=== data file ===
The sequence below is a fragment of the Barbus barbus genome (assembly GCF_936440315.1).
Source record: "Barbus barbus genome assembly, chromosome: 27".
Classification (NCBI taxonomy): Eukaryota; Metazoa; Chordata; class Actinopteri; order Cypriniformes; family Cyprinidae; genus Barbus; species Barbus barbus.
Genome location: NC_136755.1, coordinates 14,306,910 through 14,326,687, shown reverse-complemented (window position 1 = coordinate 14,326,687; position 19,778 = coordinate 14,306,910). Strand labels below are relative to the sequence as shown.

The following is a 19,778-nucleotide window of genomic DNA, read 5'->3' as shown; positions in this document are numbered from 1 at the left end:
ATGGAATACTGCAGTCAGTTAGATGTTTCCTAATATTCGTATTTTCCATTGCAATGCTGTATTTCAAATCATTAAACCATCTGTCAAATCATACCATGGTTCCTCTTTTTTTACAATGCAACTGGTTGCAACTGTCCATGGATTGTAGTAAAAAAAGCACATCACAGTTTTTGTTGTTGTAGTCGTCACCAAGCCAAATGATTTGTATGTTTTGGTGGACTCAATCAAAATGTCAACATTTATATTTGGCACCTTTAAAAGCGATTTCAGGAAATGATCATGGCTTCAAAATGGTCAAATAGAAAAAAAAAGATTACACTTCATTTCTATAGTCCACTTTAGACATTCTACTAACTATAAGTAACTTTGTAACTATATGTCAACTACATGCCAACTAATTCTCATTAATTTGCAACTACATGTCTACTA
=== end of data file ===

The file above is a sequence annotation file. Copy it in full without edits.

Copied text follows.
The sequence below is a fragment of the Barbus barbus genome (assembly GCF_936440315.1).
Source record: "Barbus barbus genome assembly, chromosome: 27".
Classification (NCBI taxonomy): Eukaryota; Metazoa; Chordata; class Actinopteri; order Cypriniformes; family Cyprinidae; genus Barbus; species Barbus barbus.
Genome location: NC_136755.1, coordinates 14,306,910 through 14,326,687, shown reverse-complemented (window position 1 = coordinate 14,326,687; position 19,778 = coordinate 14,306,910). Strand labels below are relative to the sequence as shown.

The following is a 19,778-nucleotide window of genomic DNA, read 5'->3' as shown; positions in this document are numbered from 1 at the left end:
ATGGAATACTGCAGTCAGTTAGATGTTTCCTAATATTCGTATTTTCCATTGCAATGCTGTATTTCAAATCATTAAACCATCTGTCAAATCATACCATGGTTCCTCTTTTTTTACAATGCAACTGGTTGCAACTGTCCATGGATTGTAGTAAAAAAAGCACATCACAGTTTTTGTTGTTGTAGTCGTCACCAAGCCAAATGATTTGTATGTTTTGGTGGACTCAATCAAAATGTCAACATTTATATTTGGCACCTTTAAAAGCGATTTCAGGAAATGATCATGGCTTCAAAATGGTCAAATAGAAAAAAAAAGATTACACTTCATTTCTATAGTCCACTTTAGACATTCTACTAACTATAAGTAACTTTGTAACTATATGTCAACTACATGCCAACTAATTCTCATTAATTTGCAACTACATGTCTACTA